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Effects of NSAIDs on the Inner Ear: Possible Involvement in Cochlear Protection

Department of Otolaryngology, Graduate School of Comprehensive Human Sciences, University of Tsukuba, Tsukuba, 1-1-1 Tennodai, Tsukuba 305-8575, Japan
Author to whom correspondence should be addressed.
Pharmaceuticals 2010, 3(5), 1286-1295;
Received: 30 March 2010 / Revised: 12 April 2010 / Accepted: 22 April 2010 / Published: 27 April 2010
(This article belongs to the Special Issue Non-Steroidal Anti-Inflammatory Drugs)
Cyclooxygenase and lipoxygenase, two important enzymes involved in arachidonic acid metabolism, are major targets of non-steroidal anti-inflammatory drugs (NSAIDs). Recent investigations suggest that arachidonic cascades and their metabolites may be involved in maintaining inner ear functions. The excessive use of aspirin may cause tinnitus in humans and impairment of the outer hair cell functions in experimental animals. On the other hand, NSAIDs reportedly exhibit protective effects against various kinds of inner ear disorder. The present review summarizes the effects of NSAIDs on cochlear pathophysiology. NSAIDs are a useful ameliorative adjunct in the management of inner ear disorders. View Full-Text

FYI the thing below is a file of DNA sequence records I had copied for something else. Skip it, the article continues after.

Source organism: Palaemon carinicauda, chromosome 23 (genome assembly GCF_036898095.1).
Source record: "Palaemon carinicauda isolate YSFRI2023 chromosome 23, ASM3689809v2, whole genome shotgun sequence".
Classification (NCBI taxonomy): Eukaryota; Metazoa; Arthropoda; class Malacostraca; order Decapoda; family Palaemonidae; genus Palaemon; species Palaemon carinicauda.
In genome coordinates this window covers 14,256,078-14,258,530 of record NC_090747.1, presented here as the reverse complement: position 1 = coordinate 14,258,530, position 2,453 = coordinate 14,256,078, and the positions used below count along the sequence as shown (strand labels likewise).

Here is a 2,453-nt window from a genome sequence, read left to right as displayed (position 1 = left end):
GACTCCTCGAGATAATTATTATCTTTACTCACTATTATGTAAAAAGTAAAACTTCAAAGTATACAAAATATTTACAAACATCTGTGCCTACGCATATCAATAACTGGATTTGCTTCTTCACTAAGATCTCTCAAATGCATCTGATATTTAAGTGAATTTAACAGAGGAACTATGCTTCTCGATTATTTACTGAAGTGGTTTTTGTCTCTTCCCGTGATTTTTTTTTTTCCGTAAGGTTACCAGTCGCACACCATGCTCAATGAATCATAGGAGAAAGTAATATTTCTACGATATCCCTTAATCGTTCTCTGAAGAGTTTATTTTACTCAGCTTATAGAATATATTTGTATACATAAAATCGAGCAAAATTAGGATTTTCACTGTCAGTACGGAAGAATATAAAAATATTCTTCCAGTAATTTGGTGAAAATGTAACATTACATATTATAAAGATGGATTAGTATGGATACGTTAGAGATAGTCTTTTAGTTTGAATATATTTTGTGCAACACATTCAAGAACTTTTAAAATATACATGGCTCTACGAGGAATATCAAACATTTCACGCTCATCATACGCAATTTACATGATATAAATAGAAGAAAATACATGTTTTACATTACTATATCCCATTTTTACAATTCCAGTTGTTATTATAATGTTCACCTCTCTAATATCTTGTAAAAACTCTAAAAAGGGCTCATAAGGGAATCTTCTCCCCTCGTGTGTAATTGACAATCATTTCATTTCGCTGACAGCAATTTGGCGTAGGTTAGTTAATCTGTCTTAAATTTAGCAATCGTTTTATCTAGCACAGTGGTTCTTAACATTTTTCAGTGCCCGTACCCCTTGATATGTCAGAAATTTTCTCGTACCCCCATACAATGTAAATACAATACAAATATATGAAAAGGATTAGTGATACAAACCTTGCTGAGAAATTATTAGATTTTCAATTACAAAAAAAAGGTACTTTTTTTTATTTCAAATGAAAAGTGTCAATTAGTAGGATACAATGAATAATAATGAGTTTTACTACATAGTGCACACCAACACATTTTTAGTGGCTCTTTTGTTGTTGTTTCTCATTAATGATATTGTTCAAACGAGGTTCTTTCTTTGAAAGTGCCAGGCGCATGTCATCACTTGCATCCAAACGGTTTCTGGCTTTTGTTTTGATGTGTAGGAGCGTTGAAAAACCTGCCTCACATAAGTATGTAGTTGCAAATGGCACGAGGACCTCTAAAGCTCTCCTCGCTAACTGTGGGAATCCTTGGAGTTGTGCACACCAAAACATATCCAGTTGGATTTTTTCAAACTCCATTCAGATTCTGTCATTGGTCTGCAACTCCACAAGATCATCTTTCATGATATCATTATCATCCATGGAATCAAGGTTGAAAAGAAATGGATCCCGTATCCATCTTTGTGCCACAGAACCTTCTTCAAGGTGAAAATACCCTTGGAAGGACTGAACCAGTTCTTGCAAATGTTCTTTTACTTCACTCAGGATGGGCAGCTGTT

Keywords: NSAIDs; cochlea; cyclooxygenase; lipoxygenase NSAIDs; cochlea; cyclooxygenase; lipoxygenase
MDPI and ACS Style

Hoshino, T.; Tabuchi, K.; Hara, A. Effects of NSAIDs on the Inner Ear: Possible Involvement in Cochlear Protection. Pharmaceuticals 2010, 3, 1286-1295.

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